So why is Avago ponying up $17 billion in cash and another $20 billion of freshly printed Avago shares for Broadcom? Let's have a look.
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The basics Technically, Avago is acquiring Broadcom, but this is really a marriage of equals. In some ways, Avago is the smaller partner in this combination.
Data from Yahoo! Finance.
Press materials say the new company will use the Broadcom brand but Avago's senior leadership. It should have an enterprise value of $77 billion on closing, which is expected to happen in the first quarter of 2016.
You'll notice that the $77 billion enterprise value target is significantly higher than the total value of the two original companies. That's because Avago must take on a large amount of new debt to finance the $17 billion cash portion of the transaction.
Avago only has $2.6 billion of cash on hand today, and Broadcom adds just $3 billion. Both balance sheets also hold smallish amounts of long-term debt, which will skyrocket when this merger closes. The companies plan to add $9 billion of fresh debt papers and an undisclosed amount of share sales in a secondary offering.
Broadcom and Avago expect to reap annual cost-saving synergies of at least $750 million within the first 18 months. Since the two product portfolios hardly overlap at all, these savings will fall mostly in the combined sales and administration structure. Avago's leaders hope to bring Broadcom's lagging profit margin up to Avago's higher levels.
Together, Broadcom and Avago should produce somewhere around $15 billion in annual sales. That would be the third-richest revenue flow in the semiconductor industry, behind Qualcomm's $27.5 billion and Intel at $55.9 billion.
For those keeping score at home, both Intel and Qualcomm also command far higher profit margins than Avago. These giants enjoy generous economies of scale, and this merger seems designed to copy that blueprint.
Image source: Avago.
What's wrong with this picture? All of this looks kosher on paper, and the semiconductor industry is about to get a third giant that can stand shoulder-to-shoulder with Qualcomm and Intel. So why did I expect Avago to settle for a smaller deal?
Well, I'm all for cost synergies unlocking additional market value. But paying back Avago's new debt will soak up the upgraded annual earnings from this combination for a decade or more.
The merger between radio specialist Avago and networking titan Broadcom creates a smaller version of Qualcomm, which already covers both of these markets. That's not a bad role model, given Qualcomm's track record of profitable growth, but I'm not sure Avago should be setting itself up for head-to-head comparisons with that particular juggernaut. If nothing else, the merged company will need a couple of years to prove the former Broadcom and Avago components work together just as well as the integrated Qualcomm portfolio does.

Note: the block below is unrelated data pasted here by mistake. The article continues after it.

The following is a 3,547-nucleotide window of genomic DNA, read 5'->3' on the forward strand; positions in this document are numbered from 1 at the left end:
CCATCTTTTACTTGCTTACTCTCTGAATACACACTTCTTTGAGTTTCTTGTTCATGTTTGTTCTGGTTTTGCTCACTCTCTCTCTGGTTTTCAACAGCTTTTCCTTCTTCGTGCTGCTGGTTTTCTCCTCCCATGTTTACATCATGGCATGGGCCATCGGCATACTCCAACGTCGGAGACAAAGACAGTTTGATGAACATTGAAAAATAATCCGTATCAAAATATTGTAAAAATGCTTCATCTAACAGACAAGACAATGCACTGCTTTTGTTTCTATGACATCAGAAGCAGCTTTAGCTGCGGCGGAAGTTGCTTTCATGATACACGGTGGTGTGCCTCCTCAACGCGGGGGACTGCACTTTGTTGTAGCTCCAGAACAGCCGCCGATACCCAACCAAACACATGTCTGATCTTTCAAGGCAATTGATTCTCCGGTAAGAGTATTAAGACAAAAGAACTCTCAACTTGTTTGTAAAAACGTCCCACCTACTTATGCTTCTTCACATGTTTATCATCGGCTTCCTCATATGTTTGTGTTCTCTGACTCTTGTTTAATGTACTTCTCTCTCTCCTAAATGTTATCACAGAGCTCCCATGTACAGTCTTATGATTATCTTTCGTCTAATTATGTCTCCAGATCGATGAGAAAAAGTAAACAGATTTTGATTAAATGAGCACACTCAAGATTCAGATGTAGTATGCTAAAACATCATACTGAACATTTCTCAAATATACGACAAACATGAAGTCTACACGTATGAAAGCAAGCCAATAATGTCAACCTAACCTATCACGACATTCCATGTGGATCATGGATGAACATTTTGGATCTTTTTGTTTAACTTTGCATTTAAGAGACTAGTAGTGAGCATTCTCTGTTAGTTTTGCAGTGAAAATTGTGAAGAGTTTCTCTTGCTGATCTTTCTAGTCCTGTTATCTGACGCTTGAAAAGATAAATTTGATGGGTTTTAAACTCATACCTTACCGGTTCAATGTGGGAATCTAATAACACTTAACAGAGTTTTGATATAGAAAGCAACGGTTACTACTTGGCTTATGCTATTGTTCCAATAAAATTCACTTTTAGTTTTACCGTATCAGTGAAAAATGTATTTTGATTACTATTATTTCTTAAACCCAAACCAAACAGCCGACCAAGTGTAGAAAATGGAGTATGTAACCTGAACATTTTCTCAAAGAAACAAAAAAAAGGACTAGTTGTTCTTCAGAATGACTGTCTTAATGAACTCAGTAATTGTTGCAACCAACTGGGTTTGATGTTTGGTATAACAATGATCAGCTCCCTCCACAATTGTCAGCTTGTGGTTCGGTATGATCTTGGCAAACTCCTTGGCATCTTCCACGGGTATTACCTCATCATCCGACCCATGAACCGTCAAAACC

The companies held a conference call with analysts to explain the merger. In it, Avago CEO Hock Tan admitted that "we are not as familiar as we should be with Broadcom's various businesses."
Therefore, he couldn't provide a detailed analysis of the expected long-term cost savings, or offer any insight on how the two product portfolios might work together. Sounds like someone forgot to do their homework before spending billions of borrowed dollars.
For these reasons, I don't expect the merger to reach the sales levels of today's individual companies, which will hurt the promised cost savings for a while.
Image source: Broadcom.
Patience, young grasshopper The deal could indeed work out in the very long term. But I expect at least two or three years of integration pains along the way, damaging both sales and profits. The negative effect might be temporary, but we'll have to see how the integration works out in reality.
If the early going is good, Avago might reap shareholder value from this combination. But even so, I expect investors to suffer through a few lean years.
In other words, keep an eye on Avago/Broadcom. Be prepared to pounce on whatever good news shows up, probably at lower buy-in prices. Today does not look like a good time to buy either one of these stocks.
The article Why Is Avago Technologies Ltd. Paying $37 Billion for Broadcom Corporation? originally appeared on Fool.com.
Anders Bylund owns shares of Intel. The Motley Fool recommends Apple and Intel. The Motley Fool owns shares of Apple and Qualcomm. Try any of our Foolish newsletter services free for 30 days. We Fools may not all hold the same opinions, but we all believe that considering a diverse range of insights makes us better investors. The Motley Fool has a disclosure policy.
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